Give advance notice of the order of events
Try helping your toddler know what to expect if you want her to listen. “First you’re putting your shoes on, then we’re going to the park, and then we’ll pick up your sister from school.”
My toddler will often respond well to a sort of “dare.” My phrasing is, “You don’t know how to put away these blocks, do you?” and she has to prove me wrong!
Make it a game
Toddlers are more likely to listen if it feels like a game. Try doing something silly like tiptoeing together where you want to go, pretending you are in space, or playing Simon Says. The classic “I’ll time you” still works on my older kids!
Sing a song
Try singing about what you’re doing. You could make up a silly song that the toddler will be allowed to hear if she cooperates, or distract the toddler by singing her favorite tune as you help her accomplish the dreaded task.
Some things just become a habit if they’re done often enough. Have your toddler hang up her coat every time she gets home, and you may not even need to ask her to cooperate!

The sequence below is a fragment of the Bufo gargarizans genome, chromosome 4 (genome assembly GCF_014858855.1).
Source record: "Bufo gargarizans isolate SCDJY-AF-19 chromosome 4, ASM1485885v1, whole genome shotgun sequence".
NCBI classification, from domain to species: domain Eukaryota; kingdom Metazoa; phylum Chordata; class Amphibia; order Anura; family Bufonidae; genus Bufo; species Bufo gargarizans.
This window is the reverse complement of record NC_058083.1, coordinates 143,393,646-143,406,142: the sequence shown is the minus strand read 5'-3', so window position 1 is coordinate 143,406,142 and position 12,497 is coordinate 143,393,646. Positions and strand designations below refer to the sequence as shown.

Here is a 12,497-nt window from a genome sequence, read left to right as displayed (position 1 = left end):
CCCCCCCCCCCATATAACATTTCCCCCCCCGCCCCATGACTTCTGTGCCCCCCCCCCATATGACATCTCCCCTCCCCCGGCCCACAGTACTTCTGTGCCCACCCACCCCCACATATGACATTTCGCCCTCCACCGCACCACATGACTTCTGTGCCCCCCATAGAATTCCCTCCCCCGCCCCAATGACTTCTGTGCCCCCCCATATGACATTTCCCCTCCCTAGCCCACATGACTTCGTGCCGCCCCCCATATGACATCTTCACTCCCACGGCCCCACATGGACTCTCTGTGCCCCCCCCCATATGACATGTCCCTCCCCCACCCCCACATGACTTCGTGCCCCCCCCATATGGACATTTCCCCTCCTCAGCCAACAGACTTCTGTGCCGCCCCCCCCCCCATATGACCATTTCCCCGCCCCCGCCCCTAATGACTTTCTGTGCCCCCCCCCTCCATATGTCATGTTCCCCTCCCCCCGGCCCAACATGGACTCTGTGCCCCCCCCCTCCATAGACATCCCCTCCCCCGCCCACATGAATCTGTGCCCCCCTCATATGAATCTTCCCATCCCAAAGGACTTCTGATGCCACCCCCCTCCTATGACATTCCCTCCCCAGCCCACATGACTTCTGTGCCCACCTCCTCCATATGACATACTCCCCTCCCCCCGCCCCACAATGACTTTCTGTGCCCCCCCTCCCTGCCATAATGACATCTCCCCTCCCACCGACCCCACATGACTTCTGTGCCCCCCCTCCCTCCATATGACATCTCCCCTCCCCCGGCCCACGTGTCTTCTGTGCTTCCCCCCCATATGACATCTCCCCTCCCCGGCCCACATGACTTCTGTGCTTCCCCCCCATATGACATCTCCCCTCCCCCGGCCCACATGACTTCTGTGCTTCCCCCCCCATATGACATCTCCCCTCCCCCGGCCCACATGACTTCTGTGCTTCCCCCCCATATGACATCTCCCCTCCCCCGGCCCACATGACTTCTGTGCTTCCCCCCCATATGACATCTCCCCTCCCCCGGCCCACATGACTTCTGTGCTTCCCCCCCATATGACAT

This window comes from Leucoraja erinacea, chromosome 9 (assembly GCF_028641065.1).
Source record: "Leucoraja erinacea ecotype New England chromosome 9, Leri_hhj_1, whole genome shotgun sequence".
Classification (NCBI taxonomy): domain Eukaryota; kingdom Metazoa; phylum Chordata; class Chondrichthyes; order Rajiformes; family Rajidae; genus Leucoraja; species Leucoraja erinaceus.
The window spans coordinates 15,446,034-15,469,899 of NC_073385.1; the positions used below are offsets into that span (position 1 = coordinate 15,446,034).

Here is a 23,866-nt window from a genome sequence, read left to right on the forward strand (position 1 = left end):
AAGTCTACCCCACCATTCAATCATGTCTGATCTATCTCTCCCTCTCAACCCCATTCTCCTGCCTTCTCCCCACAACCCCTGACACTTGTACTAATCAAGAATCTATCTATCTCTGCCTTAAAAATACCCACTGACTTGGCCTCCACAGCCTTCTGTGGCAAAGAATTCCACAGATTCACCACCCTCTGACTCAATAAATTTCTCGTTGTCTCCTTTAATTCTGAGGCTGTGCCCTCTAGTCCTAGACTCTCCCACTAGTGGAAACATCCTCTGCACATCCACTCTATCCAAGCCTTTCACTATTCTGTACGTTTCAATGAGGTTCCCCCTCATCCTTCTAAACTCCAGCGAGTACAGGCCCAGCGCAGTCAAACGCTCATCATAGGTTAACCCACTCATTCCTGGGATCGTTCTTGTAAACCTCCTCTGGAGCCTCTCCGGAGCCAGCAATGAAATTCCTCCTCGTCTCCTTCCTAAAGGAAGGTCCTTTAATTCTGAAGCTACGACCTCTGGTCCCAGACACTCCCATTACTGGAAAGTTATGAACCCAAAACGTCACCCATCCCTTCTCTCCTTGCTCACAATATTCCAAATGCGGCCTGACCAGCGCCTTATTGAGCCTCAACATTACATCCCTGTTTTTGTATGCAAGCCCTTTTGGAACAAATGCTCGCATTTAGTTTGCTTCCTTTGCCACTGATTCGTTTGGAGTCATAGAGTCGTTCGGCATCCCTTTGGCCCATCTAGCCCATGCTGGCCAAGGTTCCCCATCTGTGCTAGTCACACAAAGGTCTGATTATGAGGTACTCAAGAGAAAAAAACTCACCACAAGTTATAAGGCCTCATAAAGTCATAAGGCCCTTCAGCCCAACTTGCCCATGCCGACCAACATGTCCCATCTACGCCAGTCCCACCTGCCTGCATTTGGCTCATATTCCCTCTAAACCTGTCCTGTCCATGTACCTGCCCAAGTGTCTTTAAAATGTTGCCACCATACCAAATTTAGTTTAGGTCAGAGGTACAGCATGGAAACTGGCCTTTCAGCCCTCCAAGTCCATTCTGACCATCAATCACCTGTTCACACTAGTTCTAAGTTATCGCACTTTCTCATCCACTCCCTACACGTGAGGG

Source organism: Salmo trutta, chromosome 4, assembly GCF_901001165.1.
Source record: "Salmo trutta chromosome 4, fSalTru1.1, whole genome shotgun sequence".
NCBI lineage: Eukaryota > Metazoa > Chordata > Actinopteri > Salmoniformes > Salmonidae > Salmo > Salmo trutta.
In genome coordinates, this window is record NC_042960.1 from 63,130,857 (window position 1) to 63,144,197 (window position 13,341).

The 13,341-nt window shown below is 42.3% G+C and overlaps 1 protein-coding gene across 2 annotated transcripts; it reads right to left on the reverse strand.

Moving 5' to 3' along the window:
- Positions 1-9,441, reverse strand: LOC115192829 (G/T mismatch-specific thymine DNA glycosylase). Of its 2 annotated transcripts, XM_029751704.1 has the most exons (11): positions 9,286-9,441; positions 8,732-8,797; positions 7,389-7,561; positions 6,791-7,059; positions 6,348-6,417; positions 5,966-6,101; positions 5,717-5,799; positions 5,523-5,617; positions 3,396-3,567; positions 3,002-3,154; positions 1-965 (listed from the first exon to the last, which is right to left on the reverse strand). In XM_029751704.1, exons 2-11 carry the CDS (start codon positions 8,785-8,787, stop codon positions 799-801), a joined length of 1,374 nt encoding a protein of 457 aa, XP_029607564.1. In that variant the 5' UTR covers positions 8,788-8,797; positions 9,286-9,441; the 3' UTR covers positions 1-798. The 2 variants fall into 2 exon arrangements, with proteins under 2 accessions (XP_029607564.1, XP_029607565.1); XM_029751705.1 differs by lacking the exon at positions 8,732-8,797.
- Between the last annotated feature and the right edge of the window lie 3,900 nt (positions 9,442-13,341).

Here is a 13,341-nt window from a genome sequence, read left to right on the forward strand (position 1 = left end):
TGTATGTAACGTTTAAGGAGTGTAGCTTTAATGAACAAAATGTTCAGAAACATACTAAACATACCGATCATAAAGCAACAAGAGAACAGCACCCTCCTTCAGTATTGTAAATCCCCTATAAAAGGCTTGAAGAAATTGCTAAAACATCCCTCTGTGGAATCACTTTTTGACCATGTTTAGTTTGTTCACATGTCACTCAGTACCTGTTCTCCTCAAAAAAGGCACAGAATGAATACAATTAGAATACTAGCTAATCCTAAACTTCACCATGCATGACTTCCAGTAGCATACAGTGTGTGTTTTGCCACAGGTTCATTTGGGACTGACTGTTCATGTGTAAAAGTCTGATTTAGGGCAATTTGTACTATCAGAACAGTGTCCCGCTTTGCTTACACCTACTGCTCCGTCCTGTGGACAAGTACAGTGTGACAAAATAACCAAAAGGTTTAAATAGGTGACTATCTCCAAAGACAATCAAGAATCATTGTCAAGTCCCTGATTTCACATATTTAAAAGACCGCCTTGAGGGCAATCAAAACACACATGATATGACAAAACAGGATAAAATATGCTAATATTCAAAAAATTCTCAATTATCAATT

Let them do it themselves
If “me do!” is a familiar refrain, you might be best off just leaving extra time and letting the toddler do it herself. If it’s a particularly hard task, you can present it as a team effort. “Okay, you do the top buckle of the car seat and I will do the bottom! Let’s be a team!”
Choose between two alternatives
Try allowing your toddler to choose between two equally fine options so that she feels she was part of the choice. For example, “Would you rather have a turkey sandwich or a ham sandwich?” if you have trouble convincing her to eat her lunch, or “Would you rather wear the purple coat or the blue one?”